Local lawmakers react to Supreme Court ruling on $30 car tabs initiative

Republicans decry the move as a partisan one by the state’s highest court

CLARK COUNTY — “Extremely disappointed.”

“Appalled.”

“Predetermined.”

Those were a few of the reactions from several Southwest Washington Republican legislators on Thursday after hearing the Washington State Supreme Court had ruled I-976, the $30 car tab initiative approved by voters last November, was unconstitutional.

“The voters have spoken on it,” said Rep. Vicki Kraft of the 17th Legislative District, “their voice and vote need to be respected.”

“The will of the voters has been denied,” agreed Sen. Lynda Wilson (R-Vancouver). “I mean, how many times does the voter have to tell the government that they want $30 car tabs?”

The Washington State Supreme Court. Photo courtesy Washington State Courts
The Washington State Supreme Court. Photo courtesy Washington State Courts

This was the third time voters have backed an initiative to constrain car tab fees, all put forward by anti-tax activist Tim Eyman.

In Thursday’s ruling, the Justices determined the initiative violated the state’s constitution in two ways: a “deceptive and misleading” title, and a violation of the “single subject” law which requires ballot initiatives to focus on changing only one law.

“It is truly maddening to me for the court to say that the voters were confused by an initiative that is so straightforward and so understandable,” Eyman said during a media briefing outside the state capitol on Thursday morning. 

State Sen. Ann Rivers (R-Vancouver) was quick to point out that Attorney General Bob Ferguson, a Democrat, wrote the ballot title.

“Seems like that’s the new drill now,” Rivers told Clark County Today. “Write a terrible title that won’t pass muster, and then you get it diminished, even though the people of the state spoke very loudly and clearly.”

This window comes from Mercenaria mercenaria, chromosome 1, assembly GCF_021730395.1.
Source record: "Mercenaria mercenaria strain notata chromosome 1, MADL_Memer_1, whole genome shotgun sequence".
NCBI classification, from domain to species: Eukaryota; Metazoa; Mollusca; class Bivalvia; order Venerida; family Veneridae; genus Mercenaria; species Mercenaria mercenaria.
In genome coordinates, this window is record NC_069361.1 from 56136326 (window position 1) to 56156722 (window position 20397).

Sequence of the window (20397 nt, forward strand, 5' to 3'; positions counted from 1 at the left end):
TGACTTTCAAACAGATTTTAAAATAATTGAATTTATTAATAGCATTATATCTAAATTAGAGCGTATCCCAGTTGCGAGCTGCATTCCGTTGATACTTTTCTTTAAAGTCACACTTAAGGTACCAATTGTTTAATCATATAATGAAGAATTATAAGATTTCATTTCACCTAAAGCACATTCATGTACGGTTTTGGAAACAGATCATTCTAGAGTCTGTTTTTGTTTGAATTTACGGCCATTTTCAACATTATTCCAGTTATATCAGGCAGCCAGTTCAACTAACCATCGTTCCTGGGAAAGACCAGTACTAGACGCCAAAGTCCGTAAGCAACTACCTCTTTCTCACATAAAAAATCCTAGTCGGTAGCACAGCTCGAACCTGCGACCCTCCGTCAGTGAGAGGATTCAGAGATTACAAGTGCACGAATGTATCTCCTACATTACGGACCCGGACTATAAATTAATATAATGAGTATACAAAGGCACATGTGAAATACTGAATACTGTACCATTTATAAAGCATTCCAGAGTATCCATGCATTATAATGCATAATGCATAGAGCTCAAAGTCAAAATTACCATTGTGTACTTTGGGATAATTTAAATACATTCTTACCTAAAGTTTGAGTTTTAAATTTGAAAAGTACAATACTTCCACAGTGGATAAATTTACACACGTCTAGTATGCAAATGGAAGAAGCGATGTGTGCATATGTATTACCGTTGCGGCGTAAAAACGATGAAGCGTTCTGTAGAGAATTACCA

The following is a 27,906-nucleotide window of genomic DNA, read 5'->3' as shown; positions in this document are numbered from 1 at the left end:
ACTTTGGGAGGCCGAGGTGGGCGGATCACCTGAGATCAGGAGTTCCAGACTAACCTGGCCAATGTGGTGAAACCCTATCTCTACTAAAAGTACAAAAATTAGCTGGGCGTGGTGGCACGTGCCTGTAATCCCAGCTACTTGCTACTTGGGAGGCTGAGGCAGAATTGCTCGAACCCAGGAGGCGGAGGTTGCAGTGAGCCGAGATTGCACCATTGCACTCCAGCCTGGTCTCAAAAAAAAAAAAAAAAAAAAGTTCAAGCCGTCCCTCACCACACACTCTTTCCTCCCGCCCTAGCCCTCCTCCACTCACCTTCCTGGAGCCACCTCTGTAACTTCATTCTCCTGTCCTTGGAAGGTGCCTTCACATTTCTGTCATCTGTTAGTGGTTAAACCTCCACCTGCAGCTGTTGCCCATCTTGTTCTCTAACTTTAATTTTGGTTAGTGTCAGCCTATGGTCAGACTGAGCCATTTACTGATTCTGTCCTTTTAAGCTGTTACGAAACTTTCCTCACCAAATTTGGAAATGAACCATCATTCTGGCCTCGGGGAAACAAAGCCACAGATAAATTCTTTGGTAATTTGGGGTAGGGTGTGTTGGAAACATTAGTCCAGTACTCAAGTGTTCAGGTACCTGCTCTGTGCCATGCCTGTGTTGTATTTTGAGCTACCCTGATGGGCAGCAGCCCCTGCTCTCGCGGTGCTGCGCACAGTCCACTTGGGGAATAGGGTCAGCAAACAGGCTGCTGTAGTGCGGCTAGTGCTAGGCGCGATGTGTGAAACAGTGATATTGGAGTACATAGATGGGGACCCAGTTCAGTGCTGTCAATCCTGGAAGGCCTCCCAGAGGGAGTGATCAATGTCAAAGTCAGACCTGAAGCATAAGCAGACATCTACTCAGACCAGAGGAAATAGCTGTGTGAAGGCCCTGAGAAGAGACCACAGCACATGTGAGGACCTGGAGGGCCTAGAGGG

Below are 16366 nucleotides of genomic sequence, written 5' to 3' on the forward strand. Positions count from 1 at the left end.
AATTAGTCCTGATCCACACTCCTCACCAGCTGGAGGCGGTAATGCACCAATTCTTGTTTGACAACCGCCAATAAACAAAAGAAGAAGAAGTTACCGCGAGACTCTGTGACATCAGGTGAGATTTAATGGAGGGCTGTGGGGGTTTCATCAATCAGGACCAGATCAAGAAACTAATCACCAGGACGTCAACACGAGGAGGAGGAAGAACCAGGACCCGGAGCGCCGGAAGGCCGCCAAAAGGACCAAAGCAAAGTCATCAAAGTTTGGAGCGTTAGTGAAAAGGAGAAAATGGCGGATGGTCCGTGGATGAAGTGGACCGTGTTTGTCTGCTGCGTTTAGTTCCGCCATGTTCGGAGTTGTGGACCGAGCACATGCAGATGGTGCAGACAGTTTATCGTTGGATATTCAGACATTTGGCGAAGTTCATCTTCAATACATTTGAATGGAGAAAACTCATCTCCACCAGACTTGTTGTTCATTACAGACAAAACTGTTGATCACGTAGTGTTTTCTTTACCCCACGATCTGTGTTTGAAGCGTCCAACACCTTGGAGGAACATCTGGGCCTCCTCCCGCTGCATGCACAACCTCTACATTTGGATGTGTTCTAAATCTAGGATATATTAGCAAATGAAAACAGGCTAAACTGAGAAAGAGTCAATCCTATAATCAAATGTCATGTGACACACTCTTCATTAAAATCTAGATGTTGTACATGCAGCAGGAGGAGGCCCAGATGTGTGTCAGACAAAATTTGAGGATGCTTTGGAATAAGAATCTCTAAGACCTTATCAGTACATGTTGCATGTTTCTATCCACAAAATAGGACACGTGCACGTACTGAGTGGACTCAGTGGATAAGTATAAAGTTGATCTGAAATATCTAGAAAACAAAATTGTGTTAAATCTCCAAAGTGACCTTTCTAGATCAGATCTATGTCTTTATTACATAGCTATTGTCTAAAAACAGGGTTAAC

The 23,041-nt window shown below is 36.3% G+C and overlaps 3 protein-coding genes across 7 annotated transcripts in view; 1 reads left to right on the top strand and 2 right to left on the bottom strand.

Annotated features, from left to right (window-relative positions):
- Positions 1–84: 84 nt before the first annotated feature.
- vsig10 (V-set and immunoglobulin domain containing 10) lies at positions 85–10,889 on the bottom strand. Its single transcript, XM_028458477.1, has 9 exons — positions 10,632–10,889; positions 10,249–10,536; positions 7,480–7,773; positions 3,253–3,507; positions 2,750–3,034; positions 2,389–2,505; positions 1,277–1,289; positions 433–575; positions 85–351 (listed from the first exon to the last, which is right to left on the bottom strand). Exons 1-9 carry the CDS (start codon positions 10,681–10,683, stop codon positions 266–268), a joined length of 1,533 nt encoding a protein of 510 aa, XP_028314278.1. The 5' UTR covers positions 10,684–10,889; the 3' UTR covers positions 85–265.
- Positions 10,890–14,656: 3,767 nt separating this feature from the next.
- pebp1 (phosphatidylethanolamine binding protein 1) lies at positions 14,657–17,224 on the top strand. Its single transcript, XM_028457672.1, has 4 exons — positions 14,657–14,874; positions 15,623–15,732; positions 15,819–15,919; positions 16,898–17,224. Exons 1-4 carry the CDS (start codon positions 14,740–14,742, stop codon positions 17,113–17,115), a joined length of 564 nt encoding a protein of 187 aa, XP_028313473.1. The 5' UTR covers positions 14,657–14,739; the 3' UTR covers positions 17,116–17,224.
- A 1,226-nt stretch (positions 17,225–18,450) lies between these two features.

I-976 passed in Nov. 2019 with 53 percent approval statewide, and 61 percent in Clark County.

The ballot initiative was quickly challenged on legal grounds by the city of Seattle, King County, the Sound Transit Authority, and a number of other municipalities and individuals.

It was largely upheld by King County Superior Court Judge Marshall Ferguson in March of this year, but Ferguson allowed an injunction to remain in place until the high court could issue its ruling.

“We have nine justices on the Supreme Court that are to the left of a (Gov.) Jay Inslee appointed judge in King County,” said Eyman. “So the voters of the state are right to be angry, right to be outraged.”

“I’m appalled, to tell you the truth,” said 18th District Rep. Larry Hoff, a Republican. “The fact that 53 percent of Washingtonians voted for it would suggest to me that it needs to be implemented.”

In its decision, the court noted that the reduction in tab fees would hit the Seattle area and the San Juan Islands especially hard, while 53 percent of voters in the Puget Sound area voted against the initiative, including 60 percent in King County and 70 percent in the San Juan region, which relies heavily on ferry services subsidized by vehicle excise taxes.

Hoff responded to that by noting that the majority of Clark County voters were opposed to I-1639, a gun control measure approved by voters in 2018. 

“You cannot pick and choose what laws and what initiatives you decide to follow,” said Hoff. “There were several counties that voted against that. I voted against I-1639. However, the majority of Washingtonians voted for it, it’s a law, and it’s something that we have to just live with at this point.”

Others noted that the Supreme Court had declined to weigh in on the constitutionality of I-1639 for largely the same reason they did rule on I-976.

Eight of the nine Justices signed on to Thursday’s opinion, with Justice Barbara Madsen agreeing that the initiative likely violated the state’s Single Subject law, but disagreeing that the ballot title was sufficiently misleading.

The Washington Supreme Court on Thursday overturned a voter-approved initiative that would have capped car tab fees statewide. Photo by Chris Brown
The Washington Supreme Court on Thursday overturned a voter-approved initiative that would have capped car tab fees statewide. Photo by Chris Brown

While the title of I-976 said it would roll back car tab fees “except voter-approved charges,” the court found it would also roll back car tab fees voters had previously approved, and eliminate the state statute allowing for the imposition of a vehicle fee for a Transportation Benefit District. It also removed weight fees for both motor vehicles and motorhomes, and forced the state to charge taxes based on the Kelley Blue Book value of a vehicle.